Monday, April 09, 2007

Honey Injections Used to Treat Rheumatoid Arthritis

Honey Therapy for Rheumatoid Arthritis: A Case Study

Presented at: 5th German Apitherapy Congress, March 23-25, 2007, Passau, Germany

Mamdouh Abdulmaksoud Mohamed Abdulrhman, Professor of Pediatrics,
Faculty of Medicine, Ain Shams University, Abbasia, Cairo, Egypt

Among honey benefits are its anti-inflammatory, antimicrobial, antioxidant, and wound healing effects. Therefore it is worthwhile to try honey in treating the disease.

Case study:

A 33 year-old woman, working as a nurse assistant, has had rheumatoid factor positive rheumatoid arthritis of 5 years duration. She had been on non-steroidal anti-inflammatory drug (diclofenac sodium 50 mg twice daily) and steroids for the first 3 years and thereafter she started to receive the antimetabolite methotrexate IM every week + folic acid and steroids were stopped. She presented to my clinic on November 30, 2005 seeking for an alternative treatment because of poor response to the medicines in addition to its side effects (e.g., hair falling). Upon presentation she had pain and stiffness of the small joints of the hands (metacarpophalangeal, proximal and distal interphalangeal) and feet (metatarsophalangeal). The wrists, elbows, shoulders, knees, and ankles were also affected. The patient was feeling tired and unwell and the pain and stiffness were significantly worse in the morning. The temporomandibular joints were also involved. The weight was 83 kg and height 153 cm (body mass index = 35.5). Blood pressure was 100/70. Both rheumatoid factor (RF), antinuclear antibody (ANA) and anti smooth muscle antibody (ASMA) were positive. The RF was 256 IU/ml (reference range = 0-8 IU/ml).The erythrocyte sedimentation rate (ESR) was 90 and 130 in the 1st and 2nd hour respectively. The anti-double stranded DNA was negative. The TLC = 5061/mm3, Hb = 11.5 g/dl, platelets = 193000/mm3, BUN = 8(N = 7-18), serum creatinine = 0.7 mg/dl, AST (SGOT) = 52 IU/L (N = 10-42), ALT (SGPT) = 64 IU/L (N =10-40), ASOT = 400 IU/ml. HBsAg and HCV-Ab were negative. Urinalysis was normal. Echocardiography showed mild mitral regurge. Clinically the murmur was not heard and there were no signs of heart failure.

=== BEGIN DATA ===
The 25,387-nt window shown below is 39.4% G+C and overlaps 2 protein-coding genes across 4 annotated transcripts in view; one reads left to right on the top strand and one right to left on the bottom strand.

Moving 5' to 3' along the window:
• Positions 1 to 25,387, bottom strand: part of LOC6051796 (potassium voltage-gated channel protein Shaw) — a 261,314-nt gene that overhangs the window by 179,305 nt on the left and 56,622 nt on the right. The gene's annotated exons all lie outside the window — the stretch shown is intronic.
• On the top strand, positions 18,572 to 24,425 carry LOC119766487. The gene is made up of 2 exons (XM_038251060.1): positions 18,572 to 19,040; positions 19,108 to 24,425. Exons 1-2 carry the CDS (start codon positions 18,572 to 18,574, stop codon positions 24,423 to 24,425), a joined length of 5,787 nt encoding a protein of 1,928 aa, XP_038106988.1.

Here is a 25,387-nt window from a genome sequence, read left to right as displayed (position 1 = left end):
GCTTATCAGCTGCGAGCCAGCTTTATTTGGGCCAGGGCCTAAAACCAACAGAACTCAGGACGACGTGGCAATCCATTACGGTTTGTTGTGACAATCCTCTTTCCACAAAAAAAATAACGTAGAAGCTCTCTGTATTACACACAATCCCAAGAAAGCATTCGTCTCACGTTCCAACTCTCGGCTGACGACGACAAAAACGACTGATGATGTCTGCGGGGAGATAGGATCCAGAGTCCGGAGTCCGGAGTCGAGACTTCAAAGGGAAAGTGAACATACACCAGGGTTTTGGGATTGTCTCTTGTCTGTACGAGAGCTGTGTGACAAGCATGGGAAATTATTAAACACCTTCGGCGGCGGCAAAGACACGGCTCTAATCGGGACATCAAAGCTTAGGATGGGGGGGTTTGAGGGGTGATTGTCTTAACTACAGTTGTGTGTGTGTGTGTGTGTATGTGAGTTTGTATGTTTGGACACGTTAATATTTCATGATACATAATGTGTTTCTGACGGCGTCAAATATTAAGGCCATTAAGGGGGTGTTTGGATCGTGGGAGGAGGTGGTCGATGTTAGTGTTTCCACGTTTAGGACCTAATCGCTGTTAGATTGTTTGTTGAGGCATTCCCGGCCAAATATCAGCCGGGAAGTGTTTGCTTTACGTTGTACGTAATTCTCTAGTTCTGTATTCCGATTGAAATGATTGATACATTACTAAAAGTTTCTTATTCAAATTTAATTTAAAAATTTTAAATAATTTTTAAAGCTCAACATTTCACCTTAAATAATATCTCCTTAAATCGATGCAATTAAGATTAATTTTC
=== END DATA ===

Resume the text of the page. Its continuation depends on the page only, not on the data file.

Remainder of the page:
The following plan of management was discussed with the patient and her husband and they agreed:

1. Stoppage of all medicines
2. Bee honey therapy (BHT) both orally and intravenously.

Oral honey was started in doses of 50 ml dissolved in water and given before meals two times daily. Intravenous honey was started by a 5% solution and gradually increased by 5% every week up to 20% concentration. The solution was given by slow IVI in a peripheral vein over 3 minutes. The dose of oral honey was reduced to 75 ml/day when the concentration of IV honey reached 20%.

The management was started on 3/12/05. After stoppage of medicines and start of BHT the joint pains increased and after 10 days the patient started to feel improvement in all joints except the knees and ankles. The back pain was still present but the morning stiffness disappeared. On 24/12/05 she developed intercostal myositis and costochondritis which improved after one week without modification in the plan of management. Thereafter the pains improved. As the work performance also improved the frequency of work absences significantly decreased.